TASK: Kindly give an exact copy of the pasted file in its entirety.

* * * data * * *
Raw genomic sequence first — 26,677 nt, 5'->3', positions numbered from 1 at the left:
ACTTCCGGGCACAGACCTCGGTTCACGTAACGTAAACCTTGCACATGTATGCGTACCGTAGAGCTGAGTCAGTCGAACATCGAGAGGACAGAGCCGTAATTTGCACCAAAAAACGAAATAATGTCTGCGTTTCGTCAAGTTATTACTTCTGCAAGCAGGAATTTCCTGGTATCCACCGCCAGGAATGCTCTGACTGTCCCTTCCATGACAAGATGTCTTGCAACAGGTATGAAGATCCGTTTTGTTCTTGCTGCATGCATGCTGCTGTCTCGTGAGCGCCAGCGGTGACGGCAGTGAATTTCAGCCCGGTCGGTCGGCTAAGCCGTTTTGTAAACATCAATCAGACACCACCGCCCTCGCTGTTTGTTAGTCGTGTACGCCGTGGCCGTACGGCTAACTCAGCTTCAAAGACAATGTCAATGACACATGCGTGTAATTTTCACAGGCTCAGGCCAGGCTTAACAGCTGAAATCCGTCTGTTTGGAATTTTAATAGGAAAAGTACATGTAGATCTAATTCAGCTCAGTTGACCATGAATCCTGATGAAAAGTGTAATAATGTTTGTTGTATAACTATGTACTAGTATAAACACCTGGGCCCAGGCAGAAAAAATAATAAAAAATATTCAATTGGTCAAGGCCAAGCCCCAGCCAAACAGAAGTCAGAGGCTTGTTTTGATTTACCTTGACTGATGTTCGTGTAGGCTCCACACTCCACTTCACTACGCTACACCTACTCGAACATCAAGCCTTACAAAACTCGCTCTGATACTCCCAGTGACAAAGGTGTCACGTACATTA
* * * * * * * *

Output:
Raw genomic sequence first — 26,677 nt, 5'->3', positions numbered from 1 at the left:
ACTTCCGGGCACAGACCTCGGTTCACGTAACGTAAACCTTGCACATGTATGCGTACCGTAGAGCTGAGTCAGTCGAACATCGAGAGGACAGAGCCGTAATTTGCACCAAAAAACGAAATAATGTCTGCGTTTCGTCAAGTTATTACTTCTGCAAGCAGGAATTTCCTGGTATCCACCGCCAGGAATGCTCTGACTGTCCCTTCCATGACAAGATGTCTTGCAACAGGTATGAAGATCCGTTTTGTTCTTGCTGCATGCATGCTGCTGTCTCGTGAGCGCCAGCGGTGACGGCAGTGAATTTCAGCCCGGTCGGTCGGCTAAGCCGTTTTGTAAACATCAATCAGACACCACCGCCCTCGCTGTTTGTTAGTCGTGTACGCCGTGGCCGTACGGCTAACTCAGCTTCAAAGACAATGTCAATGACACATGCGTGTAATTTTCACAGGCTCAGGCCAGGCTTAACAGCTGAAATCCGTCTGTTTGGAATTTTAATAGGAAAAGTACATGTAGATCTAATTCAGCTCAGTTGACCATGAATCCTGATGAAAAGTGTAATAATGTTTGTTGTATAACTATGTACTAGTATAAACACCTGGGCCCAGGCAGAAAAAATAATAAAAAATATTCAATTGGTCAAGGCCAAGCCCCAGCCAAACAGAAGTCAGAGGCTTGTTTTGATTTACCTTGACTGATGTTCGTGTAGGCTCCACACTCCACTTCACTACGCTACACCTACTCGAACATCAAGCCTTACAAAACTCGCTCTGATACTCCCAGTGACAAAGGTGTCACGTACATTA